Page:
Schumer and Pelosi. Photo: Alex Wong/Getty Images

House Speaker Nancy Pelosi (D-Calif.) and Senate Minority Leader Chuck Schumer sent a letter to Postmaster General Louis DeJoy on Thursday calling for the recent Trump appointee to reverse operational changes to the U.S. Postal Service that "threaten the timely delivery of mail" ahead of the 2020 election.

Why it matters: U.S. mail and election infrastructure are facing a test like no other this November, with a record-breaking number of mail-in ballots expected as Americans attempt to vote in the midst of a pandemic.

  • President Trump has relentlessly stoked fears that mail-in ballots could lead to voter fraud and "rig" the election, but has provided little evidence for his claims.
  • Election experts say there's a good chance that the presidential race won't be decided on election night — and could drag on for days — because so many people will vote by mail to protect themselves from the coronavirus.

Driving the news: Pelosi and Schumer met on Wednesday with DeJoy, a former fundraiser for Trump and the Republican National Committee, in the wake of reports that his operational changes have caused days of mail backlogs.

  • The changes include the reduction of overtime availability, restrictions on extra mail transporting trips, testing of new mail sorting and delivery policies, and the reduction of the number and use of processing equipment, according to Pelosi and Schumer.
  • The House Oversight Committee has called on DeJoy to testify about these changes on Sept. 17.

What they're saying: "We believe these changes, made during the middle of a once-in-a-century pandemic, now threaten the timely delivery of mail—including medicines for seniors, paychecks for workers, and absentee ballots for voters—that is essential to millions of Americans," Pelosi and Schumer wrote.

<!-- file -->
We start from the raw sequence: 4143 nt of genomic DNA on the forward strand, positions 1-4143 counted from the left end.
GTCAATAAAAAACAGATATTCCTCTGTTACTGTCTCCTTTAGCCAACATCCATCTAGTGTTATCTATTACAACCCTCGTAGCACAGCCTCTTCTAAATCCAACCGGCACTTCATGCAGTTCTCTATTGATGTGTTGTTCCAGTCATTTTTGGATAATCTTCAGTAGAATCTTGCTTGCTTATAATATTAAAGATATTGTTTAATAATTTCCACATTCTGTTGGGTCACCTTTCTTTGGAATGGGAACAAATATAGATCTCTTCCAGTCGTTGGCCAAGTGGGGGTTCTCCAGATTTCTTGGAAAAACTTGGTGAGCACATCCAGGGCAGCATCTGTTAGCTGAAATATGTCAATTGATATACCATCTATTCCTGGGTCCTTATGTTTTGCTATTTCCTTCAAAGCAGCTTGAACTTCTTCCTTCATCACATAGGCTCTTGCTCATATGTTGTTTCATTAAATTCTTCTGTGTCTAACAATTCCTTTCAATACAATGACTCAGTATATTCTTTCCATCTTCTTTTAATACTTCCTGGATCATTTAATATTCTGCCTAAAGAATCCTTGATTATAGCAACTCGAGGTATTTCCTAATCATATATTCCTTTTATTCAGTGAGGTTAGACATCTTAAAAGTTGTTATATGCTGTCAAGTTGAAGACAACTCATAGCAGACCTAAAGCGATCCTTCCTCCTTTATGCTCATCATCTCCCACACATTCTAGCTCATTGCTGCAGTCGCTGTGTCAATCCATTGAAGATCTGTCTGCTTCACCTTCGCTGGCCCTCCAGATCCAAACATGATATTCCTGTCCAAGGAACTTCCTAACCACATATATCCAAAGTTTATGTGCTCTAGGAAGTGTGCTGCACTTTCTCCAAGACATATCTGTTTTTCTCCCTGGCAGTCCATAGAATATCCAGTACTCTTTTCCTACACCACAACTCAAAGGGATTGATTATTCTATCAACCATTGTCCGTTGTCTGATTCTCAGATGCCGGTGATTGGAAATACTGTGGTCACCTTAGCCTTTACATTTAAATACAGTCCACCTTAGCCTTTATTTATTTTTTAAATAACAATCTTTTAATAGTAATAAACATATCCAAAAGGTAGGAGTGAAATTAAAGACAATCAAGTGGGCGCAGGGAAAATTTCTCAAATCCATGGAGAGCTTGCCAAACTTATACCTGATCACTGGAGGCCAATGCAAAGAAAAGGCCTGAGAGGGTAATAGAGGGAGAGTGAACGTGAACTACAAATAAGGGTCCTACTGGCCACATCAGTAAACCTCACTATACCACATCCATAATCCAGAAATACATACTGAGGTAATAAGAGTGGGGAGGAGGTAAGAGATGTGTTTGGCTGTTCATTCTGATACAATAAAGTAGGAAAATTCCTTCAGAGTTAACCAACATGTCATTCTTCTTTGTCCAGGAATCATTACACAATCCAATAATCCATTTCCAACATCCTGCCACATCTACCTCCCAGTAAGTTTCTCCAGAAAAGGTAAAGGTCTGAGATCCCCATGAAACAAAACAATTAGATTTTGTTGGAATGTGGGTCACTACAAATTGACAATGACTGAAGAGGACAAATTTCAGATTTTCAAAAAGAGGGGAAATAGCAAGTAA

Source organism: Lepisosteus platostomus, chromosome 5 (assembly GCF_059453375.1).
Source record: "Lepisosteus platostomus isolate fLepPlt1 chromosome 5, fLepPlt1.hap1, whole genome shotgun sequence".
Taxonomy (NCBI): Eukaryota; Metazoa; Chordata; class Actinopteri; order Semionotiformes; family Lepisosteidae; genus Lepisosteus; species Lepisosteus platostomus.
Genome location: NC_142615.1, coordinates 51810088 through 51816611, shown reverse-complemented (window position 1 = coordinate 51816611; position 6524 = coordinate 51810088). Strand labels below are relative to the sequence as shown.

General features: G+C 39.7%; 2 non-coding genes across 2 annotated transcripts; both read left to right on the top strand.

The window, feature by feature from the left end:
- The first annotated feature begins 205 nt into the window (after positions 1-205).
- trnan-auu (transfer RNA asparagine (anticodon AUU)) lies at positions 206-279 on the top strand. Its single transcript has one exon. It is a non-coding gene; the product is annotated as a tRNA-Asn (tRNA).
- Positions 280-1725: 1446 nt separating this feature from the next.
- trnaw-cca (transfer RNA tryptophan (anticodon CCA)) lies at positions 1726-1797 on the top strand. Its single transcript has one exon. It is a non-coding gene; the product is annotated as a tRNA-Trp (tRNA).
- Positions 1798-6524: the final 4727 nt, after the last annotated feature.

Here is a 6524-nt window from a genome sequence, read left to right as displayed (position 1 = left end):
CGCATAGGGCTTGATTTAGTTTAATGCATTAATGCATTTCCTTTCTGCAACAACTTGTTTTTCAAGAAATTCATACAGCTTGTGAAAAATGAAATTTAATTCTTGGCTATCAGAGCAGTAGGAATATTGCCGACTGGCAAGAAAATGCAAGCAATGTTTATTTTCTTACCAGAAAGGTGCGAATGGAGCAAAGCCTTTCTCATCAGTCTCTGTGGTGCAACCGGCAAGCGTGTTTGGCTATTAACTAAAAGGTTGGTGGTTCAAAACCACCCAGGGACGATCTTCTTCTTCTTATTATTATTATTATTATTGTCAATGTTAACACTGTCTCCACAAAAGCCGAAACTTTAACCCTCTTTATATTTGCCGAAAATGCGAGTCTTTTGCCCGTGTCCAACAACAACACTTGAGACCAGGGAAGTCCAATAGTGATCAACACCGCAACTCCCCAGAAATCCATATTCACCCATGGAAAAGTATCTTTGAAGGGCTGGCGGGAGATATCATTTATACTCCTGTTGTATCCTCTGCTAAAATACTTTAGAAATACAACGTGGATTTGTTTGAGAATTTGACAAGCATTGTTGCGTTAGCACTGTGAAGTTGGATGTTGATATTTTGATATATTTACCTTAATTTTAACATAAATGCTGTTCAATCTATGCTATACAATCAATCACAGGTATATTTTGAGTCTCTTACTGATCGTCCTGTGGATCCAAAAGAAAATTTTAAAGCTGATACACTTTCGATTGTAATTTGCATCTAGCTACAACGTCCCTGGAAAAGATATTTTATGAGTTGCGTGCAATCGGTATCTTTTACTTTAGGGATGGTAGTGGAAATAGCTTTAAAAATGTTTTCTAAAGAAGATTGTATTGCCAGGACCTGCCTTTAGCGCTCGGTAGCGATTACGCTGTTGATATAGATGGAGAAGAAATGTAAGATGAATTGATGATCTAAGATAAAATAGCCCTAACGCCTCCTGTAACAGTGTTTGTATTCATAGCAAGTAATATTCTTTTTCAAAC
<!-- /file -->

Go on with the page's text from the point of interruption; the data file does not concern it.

• "While it is true that the Postal Service has and continues to face financial challenges, enacting these policies as cost-cutting or efficiency measures as the COVID-19 public health emergency continues is counterproductive and unacceptable. "
  • "During our meeting, you committed to being more forthcoming and transparent with Congress and the American people regarding these changes, including providing documentation of the operational changes you have made and will be making since beginning your term and the Postal Service’s plan to successfully deliver election mail during the 2020 elections."

Read the full letter.

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Pennsylvania GOP asks Supreme Court to halt mail-in ballot extension

Applications for mail-in ballots in Reading, Pennsylvania. Photo: Ben Hasty/MediaNews Group/Reading Eagle via Getty Images

Republicans in Pennsylvania on Monday asked the U.S. Supreme Court to halt a major state court ruling that extended the deadlines for mail-in ballots to several days after the election, The Morning Call reports.

Why it matters: It's the first election-related test for the Supreme Court since the death of Justice Ruth Bader Ginsburg, and could decide the fate of thousands of ballots in a crucial swing state that President Trump won in 2016. What the court decides could signal how it would deal with similar election-related litigation in other states.

How the Supreme Court could decide the election

Illustration: Sarah Grillo/Axios

The Supreme Court isn't just one of the most pressing issues in the presidential race — the justices may also have to decide parts of the election itself.

Why it matters: Important election-related lawsuits are already making their way to the court. And close results in swing states, with disputes over absentee ballots, set up the potential for another Bush v. Gore scenario, election experts say.

Exclusive: Biden campaign blasts Facebook for "regression"

An image of the letter Biden campaign manager Jen O’Malley Dillon sent Mark Zuckerberg.

On the eve of the first presidential debate, the Biden campaign is pressing Facebook to remove posts by President Trump — and slamming the social media company as "the nation’s foremost propagator of disinformation about the voting process."

Why it matters: By publicly escalating the conflict, the campaign is pressing Facebook to enforce its policies against misinformation more aggressively.